From 1609 to 1612, there was a big witch hunt in the Basque Country. Hundreds if not thousands of women were burned to death for the crime of being a witch.
You could denounce your neighbor (or whomever) for witchcraft and the Inquisition would give you a chance to confess to whatever you felt like confessing to. Then after your confession, they would charge you. If they charged you with something, e.g. witchcraft, that you hadn’t confessed to, you would be burned.
A common accusation was that women were flying in the night to wild orgies with animals, usually goats, which symbolize the devil.
If you confessed to the thing you were about to be charged with, you would perhaps receive a more lenient sentence, like being expelled from your native village for two years, which is not a great thing to happen to you today but was even worse back in the 17th century especially with the awkwardness of trying to explain to your new friends that you were evicted from your last village for being a witch.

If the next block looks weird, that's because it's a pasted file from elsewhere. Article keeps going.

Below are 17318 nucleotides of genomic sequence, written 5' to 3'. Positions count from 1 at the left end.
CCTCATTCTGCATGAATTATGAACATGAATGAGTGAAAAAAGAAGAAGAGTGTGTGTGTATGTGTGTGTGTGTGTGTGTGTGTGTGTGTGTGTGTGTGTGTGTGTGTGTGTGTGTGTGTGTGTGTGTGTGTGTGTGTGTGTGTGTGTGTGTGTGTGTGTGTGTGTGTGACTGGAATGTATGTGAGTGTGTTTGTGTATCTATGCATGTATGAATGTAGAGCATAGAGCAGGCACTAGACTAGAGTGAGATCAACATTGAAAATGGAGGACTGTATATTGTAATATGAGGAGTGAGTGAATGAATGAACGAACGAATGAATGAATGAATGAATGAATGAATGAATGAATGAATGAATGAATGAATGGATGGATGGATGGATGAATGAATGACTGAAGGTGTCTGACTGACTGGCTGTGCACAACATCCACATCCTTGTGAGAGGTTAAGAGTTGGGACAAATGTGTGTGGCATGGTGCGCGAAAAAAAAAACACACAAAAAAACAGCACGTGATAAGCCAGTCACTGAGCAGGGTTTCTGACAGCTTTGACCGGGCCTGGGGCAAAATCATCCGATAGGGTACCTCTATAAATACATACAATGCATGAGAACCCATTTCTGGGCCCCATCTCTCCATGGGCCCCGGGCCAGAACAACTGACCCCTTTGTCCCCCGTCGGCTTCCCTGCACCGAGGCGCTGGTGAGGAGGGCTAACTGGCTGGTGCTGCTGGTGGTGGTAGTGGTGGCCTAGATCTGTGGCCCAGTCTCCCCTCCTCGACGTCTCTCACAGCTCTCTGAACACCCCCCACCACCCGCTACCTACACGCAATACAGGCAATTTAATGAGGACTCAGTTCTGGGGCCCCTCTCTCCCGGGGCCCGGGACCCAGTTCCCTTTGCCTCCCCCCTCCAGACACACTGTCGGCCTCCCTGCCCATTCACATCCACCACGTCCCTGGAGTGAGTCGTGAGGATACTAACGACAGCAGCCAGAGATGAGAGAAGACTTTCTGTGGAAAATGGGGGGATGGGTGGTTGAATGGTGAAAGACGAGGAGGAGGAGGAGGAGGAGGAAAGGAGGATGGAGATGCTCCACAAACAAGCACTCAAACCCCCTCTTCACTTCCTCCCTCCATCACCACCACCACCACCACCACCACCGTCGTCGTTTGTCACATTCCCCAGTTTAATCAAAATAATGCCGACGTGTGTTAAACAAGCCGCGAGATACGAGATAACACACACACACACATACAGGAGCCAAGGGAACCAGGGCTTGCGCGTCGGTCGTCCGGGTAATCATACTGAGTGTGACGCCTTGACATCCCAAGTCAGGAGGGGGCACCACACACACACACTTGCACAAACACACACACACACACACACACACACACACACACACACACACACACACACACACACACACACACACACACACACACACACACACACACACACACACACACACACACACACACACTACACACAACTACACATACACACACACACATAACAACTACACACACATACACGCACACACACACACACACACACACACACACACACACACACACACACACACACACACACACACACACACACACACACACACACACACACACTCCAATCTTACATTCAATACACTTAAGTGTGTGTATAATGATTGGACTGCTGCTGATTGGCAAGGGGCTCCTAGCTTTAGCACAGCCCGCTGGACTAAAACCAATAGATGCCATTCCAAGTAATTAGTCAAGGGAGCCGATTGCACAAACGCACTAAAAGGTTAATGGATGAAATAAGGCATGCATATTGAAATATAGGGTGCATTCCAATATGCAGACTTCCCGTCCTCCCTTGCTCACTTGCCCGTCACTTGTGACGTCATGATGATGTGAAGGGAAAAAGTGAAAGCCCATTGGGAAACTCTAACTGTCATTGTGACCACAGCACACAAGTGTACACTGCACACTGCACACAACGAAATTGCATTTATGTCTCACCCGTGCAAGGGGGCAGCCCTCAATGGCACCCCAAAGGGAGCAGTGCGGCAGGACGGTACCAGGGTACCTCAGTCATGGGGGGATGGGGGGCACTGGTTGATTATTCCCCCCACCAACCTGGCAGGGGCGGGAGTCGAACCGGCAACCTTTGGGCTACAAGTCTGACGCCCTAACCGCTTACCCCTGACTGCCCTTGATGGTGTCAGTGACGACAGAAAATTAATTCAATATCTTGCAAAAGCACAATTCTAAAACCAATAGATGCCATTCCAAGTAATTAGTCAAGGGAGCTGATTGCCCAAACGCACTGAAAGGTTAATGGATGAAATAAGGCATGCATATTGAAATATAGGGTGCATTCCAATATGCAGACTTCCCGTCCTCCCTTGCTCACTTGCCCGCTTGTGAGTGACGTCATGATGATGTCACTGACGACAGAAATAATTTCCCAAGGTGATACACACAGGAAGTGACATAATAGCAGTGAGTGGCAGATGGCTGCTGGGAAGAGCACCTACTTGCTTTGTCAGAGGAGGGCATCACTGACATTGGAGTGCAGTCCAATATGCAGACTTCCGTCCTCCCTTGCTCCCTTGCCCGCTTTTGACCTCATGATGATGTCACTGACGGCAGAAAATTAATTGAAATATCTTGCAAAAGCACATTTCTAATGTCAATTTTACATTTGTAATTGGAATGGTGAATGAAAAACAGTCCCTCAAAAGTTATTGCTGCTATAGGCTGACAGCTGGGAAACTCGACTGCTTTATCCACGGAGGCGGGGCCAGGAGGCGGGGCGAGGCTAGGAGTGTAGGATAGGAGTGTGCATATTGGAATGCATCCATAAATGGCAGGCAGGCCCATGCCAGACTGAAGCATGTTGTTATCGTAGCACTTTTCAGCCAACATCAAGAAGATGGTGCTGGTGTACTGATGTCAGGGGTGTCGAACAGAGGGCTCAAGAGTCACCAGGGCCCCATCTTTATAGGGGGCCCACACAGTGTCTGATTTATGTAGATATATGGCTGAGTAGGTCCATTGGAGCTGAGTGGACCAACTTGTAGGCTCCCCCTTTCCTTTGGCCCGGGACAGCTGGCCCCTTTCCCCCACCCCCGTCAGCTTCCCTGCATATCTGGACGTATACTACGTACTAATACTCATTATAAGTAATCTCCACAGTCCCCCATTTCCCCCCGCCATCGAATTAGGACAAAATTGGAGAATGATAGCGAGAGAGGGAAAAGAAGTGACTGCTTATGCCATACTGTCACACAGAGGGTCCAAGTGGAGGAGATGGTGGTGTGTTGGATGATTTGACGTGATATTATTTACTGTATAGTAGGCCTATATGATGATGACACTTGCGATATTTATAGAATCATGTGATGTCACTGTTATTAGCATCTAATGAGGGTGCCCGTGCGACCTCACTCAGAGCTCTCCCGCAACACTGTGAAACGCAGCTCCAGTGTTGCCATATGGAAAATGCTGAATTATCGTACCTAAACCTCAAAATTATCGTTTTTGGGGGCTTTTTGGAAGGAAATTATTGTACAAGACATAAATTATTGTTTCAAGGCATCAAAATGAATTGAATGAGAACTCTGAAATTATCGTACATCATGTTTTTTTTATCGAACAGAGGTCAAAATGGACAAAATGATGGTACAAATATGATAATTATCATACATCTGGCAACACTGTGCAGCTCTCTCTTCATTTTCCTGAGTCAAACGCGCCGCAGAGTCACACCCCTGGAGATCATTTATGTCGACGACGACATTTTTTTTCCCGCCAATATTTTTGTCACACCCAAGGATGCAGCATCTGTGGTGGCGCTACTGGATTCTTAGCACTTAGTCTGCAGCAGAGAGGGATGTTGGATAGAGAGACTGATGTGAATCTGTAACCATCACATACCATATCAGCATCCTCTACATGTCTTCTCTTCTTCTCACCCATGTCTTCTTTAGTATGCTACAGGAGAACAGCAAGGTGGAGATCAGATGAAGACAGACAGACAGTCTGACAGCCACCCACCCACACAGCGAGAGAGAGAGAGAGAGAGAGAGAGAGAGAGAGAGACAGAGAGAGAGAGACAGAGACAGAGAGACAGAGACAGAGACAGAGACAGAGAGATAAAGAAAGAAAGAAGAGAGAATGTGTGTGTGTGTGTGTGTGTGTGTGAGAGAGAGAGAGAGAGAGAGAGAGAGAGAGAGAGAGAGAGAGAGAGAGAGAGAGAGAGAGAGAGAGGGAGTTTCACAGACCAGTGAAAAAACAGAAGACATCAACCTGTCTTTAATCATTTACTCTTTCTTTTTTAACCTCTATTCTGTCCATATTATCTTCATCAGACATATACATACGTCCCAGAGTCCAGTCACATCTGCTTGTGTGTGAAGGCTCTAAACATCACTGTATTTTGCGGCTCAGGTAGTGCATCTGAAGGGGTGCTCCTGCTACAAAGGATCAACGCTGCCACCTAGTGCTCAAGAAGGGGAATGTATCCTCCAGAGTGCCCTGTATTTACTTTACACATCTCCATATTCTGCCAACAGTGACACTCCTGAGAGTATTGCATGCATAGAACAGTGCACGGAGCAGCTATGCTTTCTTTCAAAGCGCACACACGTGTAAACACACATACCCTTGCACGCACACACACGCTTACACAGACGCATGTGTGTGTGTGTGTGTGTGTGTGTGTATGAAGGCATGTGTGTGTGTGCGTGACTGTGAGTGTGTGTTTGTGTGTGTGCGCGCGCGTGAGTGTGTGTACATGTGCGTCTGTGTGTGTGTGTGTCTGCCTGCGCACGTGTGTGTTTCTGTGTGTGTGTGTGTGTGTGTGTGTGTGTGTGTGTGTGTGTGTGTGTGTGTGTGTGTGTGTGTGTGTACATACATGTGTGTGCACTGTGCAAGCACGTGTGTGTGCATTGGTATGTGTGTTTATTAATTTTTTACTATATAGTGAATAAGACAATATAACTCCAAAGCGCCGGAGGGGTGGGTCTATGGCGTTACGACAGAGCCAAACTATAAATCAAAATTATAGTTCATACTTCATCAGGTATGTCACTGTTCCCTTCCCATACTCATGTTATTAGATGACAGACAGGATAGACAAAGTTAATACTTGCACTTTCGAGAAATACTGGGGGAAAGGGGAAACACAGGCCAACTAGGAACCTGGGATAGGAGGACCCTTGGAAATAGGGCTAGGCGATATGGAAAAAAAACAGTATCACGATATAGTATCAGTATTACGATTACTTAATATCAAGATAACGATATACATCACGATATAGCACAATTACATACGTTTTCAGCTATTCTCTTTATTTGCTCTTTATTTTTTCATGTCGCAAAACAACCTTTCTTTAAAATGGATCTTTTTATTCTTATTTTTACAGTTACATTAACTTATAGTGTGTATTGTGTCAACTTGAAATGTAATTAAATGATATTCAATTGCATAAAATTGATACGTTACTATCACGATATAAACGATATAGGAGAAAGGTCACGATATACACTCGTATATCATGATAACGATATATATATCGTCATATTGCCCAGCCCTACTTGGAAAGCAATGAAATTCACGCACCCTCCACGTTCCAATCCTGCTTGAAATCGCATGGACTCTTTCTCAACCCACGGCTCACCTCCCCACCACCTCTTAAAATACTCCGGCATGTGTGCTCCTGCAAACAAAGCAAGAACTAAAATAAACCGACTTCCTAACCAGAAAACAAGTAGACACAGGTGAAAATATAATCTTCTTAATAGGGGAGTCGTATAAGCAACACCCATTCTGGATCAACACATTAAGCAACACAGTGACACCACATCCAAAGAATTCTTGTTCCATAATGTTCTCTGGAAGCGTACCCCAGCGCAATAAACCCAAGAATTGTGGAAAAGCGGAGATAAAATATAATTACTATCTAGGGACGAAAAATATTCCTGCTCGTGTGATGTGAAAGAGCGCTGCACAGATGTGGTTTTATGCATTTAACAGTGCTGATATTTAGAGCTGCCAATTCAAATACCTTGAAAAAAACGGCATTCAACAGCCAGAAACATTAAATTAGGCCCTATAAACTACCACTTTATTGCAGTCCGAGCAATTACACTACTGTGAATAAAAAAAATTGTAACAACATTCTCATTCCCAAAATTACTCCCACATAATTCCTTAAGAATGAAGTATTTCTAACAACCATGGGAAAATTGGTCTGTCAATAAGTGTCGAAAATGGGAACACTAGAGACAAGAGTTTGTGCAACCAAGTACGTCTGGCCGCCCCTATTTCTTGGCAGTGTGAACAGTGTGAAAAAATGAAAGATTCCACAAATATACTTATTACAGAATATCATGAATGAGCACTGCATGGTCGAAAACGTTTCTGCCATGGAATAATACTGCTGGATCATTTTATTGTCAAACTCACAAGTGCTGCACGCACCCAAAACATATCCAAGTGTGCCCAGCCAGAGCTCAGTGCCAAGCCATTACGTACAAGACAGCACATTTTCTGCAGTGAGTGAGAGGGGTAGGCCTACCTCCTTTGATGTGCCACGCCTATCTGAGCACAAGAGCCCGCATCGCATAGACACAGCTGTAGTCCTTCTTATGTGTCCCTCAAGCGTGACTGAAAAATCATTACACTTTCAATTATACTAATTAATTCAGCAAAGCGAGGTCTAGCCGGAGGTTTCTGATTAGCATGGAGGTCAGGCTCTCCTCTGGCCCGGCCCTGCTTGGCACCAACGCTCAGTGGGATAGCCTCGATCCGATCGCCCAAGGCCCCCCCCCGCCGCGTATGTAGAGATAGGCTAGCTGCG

Much of this comes from Mark Kurlansky’s book on Basque history:
“Nobody who could be identified as distinct and different was safe in this age. It is inevitable that in such an era, the Church would also grow concerned about Basque heresy. In past times of intolerance, Basques had been lumped with other undesirable groups.
“…But by the late 16th century, the Canon Episcopi, which had been universal Church law, was being circumvented by the claim that society was faced with a new and more virulent form of witchcraft and therefore the old laws did not apply. Witches, poor rural women, were consorting with the devil just like the Protestants, Jews, Muslims, Gypsies, Lutherans, and Cagots.”
That last sentence there is interesting to me because of just HOW FUCKING INTOLERANT PEOPLE WERE BACK THEN. Basically, anyone who wasn’t Catholic was considered an infidel and had to be converted or executed.
And even a Catholic woman had to fear that any perceived slight to another person, not matter how unfounded, could land her in front of the Inquisition.